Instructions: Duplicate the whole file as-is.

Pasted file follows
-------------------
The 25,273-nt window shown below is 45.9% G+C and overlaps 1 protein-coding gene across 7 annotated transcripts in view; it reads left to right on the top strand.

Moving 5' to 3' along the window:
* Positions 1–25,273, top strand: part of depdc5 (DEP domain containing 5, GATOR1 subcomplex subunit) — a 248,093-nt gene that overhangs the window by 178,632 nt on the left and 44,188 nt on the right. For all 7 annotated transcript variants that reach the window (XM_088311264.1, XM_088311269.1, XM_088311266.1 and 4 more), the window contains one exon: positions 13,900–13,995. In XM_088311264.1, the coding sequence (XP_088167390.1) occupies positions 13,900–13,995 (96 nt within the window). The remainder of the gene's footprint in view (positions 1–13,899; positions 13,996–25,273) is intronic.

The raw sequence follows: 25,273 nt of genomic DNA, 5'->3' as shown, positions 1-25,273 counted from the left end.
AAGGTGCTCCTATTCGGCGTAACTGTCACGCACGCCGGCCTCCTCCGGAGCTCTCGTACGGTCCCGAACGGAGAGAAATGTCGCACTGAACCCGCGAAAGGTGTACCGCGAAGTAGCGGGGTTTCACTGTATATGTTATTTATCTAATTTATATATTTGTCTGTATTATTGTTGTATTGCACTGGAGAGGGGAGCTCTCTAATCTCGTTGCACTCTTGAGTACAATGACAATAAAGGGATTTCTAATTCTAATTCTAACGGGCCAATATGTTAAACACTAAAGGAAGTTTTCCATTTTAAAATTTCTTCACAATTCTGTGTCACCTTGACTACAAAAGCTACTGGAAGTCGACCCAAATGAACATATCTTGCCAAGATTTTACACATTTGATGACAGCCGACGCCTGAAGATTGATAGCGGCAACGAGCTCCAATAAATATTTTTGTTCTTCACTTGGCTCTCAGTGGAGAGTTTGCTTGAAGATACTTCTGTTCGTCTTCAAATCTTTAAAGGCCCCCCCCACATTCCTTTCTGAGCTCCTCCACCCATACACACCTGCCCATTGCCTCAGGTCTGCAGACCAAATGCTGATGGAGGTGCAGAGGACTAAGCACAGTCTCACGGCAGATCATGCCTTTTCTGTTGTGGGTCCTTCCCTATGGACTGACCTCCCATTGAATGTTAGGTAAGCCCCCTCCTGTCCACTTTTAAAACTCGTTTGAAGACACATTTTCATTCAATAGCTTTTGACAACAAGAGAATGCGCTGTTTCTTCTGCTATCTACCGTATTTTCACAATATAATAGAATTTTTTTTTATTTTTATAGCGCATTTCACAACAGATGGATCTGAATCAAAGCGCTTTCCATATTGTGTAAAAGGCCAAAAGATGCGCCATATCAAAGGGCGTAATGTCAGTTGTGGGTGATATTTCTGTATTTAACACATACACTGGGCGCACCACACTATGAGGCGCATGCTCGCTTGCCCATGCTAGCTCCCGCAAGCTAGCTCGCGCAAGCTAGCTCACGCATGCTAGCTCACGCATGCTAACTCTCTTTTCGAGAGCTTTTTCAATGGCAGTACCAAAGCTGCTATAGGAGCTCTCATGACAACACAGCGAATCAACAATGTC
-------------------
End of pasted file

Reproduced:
The 25,273-nt window shown below is 45.9% G+C and overlaps 1 protein-coding gene across 7 annotated transcripts in view; it reads left to right on the top strand.

Moving 5' to 3' along the window:
* Positions 1–25,273, top strand: part of depdc5 (DEP domain containing 5, GATOR1 subcomplex subunit) — a 248,093-nt gene that overhangs the window by 178,632 nt on the left and 44,188 nt on the right. For all 7 annotated transcript variants that reach the window (XM_088311264.1, XM_088311269.1, XM_088311266.1 and 4 more), the window contains one exon: positions 13,900–13,995. In XM_088311264.1, the coding sequence (XP_088167390.1) occupies positions 13,900–13,995 (96 nt within the window). The remainder of the gene's footprint in view (positions 1–13,899; positions 13,996–25,273) is intronic.

The raw sequence follows: 25,273 nt of genomic DNA, 5'->3' as shown, positions 1-25,273 counted from the left end.
AAGGTGCTCCTATTCGGCGTAACTGTCACGCACGCCGGCCTCCTCCGGAGCTCTCGTACGGTCCCGAACGGAGAGAAATGTCGCACTGAACCCGCGAAAGGTGTACCGCGAAGTAGCGGGGTTTCACTGTATATGTTATTTATCTAATTTATATATTTGTCTGTATTATTGTTGTATTGCACTGGAGAGGGGAGCTCTCTAATCTCGTTGCACTCTTGAGTACAATGACAATAAAGGGATTTCTAATTCTAATTCTAACGGGCCAATATGTTAAACACTAAAGGAAGTTTTCCATTTTAAAATTTCTTCACAATTCTGTGTCACCTTGACTACAAAAGCTACTGGAAGTCGACCCAAATGAACATATCTTGCCAAGATTTTACACATTTGATGACAGCCGACGCCTGAAGATTGATAGCGGCAACGAGCTCCAATAAATATTTTTGTTCTTCACTTGGCTCTCAGTGGAGAGTTTGCTTGAAGATACTTCTGTTCGTCTTCAAATCTTTAAAGGCCCCCCCCACATTCCTTTCTGAGCTCCTCCACCCATACACACCTGCCCATTGCCTCAGGTCTGCAGACCAAATGCTGATGGAGGTGCAGAGGACTAAGCACAGTCTCACGGCAGATCATGCCTTTTCTGTTGTGGGTCCTTCCCTATGGACTGACCTCCCATTGAATGTTAGGTAAGCCCCCTCCTGTCCACTTTTAAAACTCGTTTGAAGACACATTTTCATTCAATAGCTTTTGACAACAAGAGAATGCGCTGTTTCTTCTGCTATCTACCGTATTTTCACAATATAATAGAATTTTTTTTTATTTTTATAGCGCATTTCACAACAGATGGATCTGAATCAAAGCGCTTTCCATATTGTGTAAAAGGCCAAAAGATGCGCCATATCAAAGGGCGTAATGTCAGTTGTGGGTGATATTTCTGTATTTAACACATACACTGGGCGCACCACACTATGAGGCGCATGCTCGCTTGCCCATGCTAGCTCCCGCAAGCTAGCTCGCGCAAGCTAGCTCACGCATGCTAGCTCACGCATGCTAACTCTCTTTTCGAGAGCTTTTTCAATGGCAGTACCAAAGCTGCTATAGGAGCTCTCATGACAACACAGCGAATCAACAATGTC